Deciding what we’re worth comes down to perspective. I’m of the opinion that e-books can’t be quantified strictly by production cost because it doesn’t allow for the actual product – the story. I would LOVE to pay $3.99 for a John Lescroart or Joan Didion book, but that ain’t gonna happen. Evah.Their publishers have placed more worth on their books, and charge accordingly.

Does that mean I should cry foul? What would it get me if I did? Nada, that’s what. My options are to:

  • Buy their physical books, which are priced about a dollar or two higher than the e-book
  • Buy the e-book
  • Go without

John and Joan are worth it, in my opinion, so I pay for the e-books because it’s my preferred reading option. It doesn’t matter that they have no print run costs or warehousing fees. It’s about the fact that authors and the production team, which consists of the editor, art dept., sales, marketing, promotion peeps, work just as hard regardless of how the book is published.

Of late, I’ve seen a lot of “You get what you pay for” remarks from readers, who feel those .99 e-books lack the same kind of attention to editing, story organization, plot structure, and writing ability – so the very marketing tool that was used to attract readers is now repelling them. I would agree. I’m a huge e-book reader, and I’ve bought a number of .99 e-books that turned out to reflect the price I paid for them.

Absent from this group are authors who jumped ship from their commercial publishers and are now DIY’ing their books, or those few lucky duck authors who made a boatload of money – this group is the minority. I’m talking about the huge majority of DIY’ers who have, for whatever reason, decided to strike out on their own.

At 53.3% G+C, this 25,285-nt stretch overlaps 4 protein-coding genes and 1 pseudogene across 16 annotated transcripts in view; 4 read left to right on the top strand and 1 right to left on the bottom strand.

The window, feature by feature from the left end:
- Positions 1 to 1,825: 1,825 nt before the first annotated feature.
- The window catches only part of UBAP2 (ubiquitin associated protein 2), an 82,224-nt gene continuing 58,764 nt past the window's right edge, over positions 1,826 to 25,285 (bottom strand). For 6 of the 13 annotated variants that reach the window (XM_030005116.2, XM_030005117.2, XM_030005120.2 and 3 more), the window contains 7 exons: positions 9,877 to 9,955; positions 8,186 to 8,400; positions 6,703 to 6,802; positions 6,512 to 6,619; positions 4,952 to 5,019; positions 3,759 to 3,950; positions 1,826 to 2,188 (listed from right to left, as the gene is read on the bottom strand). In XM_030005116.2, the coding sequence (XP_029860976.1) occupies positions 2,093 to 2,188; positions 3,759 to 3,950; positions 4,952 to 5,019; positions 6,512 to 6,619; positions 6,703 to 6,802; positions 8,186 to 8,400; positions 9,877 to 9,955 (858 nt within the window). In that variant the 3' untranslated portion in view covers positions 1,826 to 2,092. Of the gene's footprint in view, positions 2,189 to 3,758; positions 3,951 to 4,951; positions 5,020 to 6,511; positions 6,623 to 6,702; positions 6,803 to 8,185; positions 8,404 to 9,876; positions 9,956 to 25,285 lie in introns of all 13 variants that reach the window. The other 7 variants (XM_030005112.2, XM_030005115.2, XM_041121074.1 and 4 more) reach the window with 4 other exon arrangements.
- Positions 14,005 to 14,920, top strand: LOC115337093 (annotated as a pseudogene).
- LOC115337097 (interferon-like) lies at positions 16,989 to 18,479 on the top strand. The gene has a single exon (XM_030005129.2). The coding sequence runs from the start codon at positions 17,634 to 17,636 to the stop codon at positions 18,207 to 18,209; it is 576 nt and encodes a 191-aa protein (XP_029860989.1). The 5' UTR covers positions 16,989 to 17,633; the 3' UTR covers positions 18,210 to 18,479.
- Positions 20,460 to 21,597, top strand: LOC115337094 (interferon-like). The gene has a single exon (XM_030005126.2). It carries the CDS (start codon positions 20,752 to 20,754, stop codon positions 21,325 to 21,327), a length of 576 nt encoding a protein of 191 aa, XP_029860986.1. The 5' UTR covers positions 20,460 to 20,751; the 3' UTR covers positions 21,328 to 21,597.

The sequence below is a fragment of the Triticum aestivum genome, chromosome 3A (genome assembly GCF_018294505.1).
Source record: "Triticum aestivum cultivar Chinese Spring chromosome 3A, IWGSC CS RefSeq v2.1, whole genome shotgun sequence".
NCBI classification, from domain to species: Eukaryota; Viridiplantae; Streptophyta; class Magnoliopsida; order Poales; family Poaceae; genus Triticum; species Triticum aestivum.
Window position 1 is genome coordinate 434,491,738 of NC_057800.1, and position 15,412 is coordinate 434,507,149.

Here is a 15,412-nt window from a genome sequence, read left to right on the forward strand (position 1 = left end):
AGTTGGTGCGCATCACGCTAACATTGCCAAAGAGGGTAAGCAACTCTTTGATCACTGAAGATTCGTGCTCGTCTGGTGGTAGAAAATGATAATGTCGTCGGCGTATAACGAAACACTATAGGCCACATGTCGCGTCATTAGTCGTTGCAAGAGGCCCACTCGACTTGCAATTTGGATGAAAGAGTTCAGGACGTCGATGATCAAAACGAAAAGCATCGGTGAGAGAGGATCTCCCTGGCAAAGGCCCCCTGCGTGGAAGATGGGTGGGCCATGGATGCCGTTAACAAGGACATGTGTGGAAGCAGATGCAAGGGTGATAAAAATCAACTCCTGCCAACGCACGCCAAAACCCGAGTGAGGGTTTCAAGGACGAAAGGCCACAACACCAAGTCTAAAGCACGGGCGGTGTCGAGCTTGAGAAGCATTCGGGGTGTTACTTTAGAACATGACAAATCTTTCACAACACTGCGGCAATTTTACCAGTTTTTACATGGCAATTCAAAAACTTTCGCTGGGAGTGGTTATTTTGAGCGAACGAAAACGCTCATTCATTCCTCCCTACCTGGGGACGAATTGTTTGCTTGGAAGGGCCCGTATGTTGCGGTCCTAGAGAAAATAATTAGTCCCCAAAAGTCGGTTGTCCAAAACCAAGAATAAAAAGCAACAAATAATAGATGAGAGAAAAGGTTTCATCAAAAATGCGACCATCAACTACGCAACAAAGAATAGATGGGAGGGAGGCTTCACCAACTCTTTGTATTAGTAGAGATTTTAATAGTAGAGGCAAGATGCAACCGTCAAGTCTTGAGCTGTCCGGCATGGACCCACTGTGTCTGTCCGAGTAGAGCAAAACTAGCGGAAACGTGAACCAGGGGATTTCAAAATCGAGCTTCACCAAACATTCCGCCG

Just scrolling through the .99 bin at Amazon is dizzying because there’s no way to determine the diamond among the coal. The thought processes are, “Ah well, it’s only .99, so if it sucks, I haven’t lost much money.” I don’t look at as the money aspect, but of the time suck. I’ve read some .99 and thought, “Well, there’s a few hours I’ll never get back.”

I consider the entertainment factor. Dinner and a movie costs a whole lot more that a John Lescroart book. Heck a movie costs just about as much if you include the popcorn and Sweet Tarts (and why bother going to a movie if you can’t have the popcorn and Sweet Tarts?). The $15.95 I spend on an e-book gives me far more pleasure for far longer. I may carry around a book’s impact for weeks or years. I can’t say the same for movies.

I guess it’s a matter of perspective. Readers complain that don’t own the e-book and, therefore, it shouldn’t be as expensive. Well, movie goers don’t own the Hollywood movie, either, yet they’ll shell out $20 for two-hour’s worth of pleasure and a sweet-tooth fix. And do we even want to talk about the price to go to Disneyland?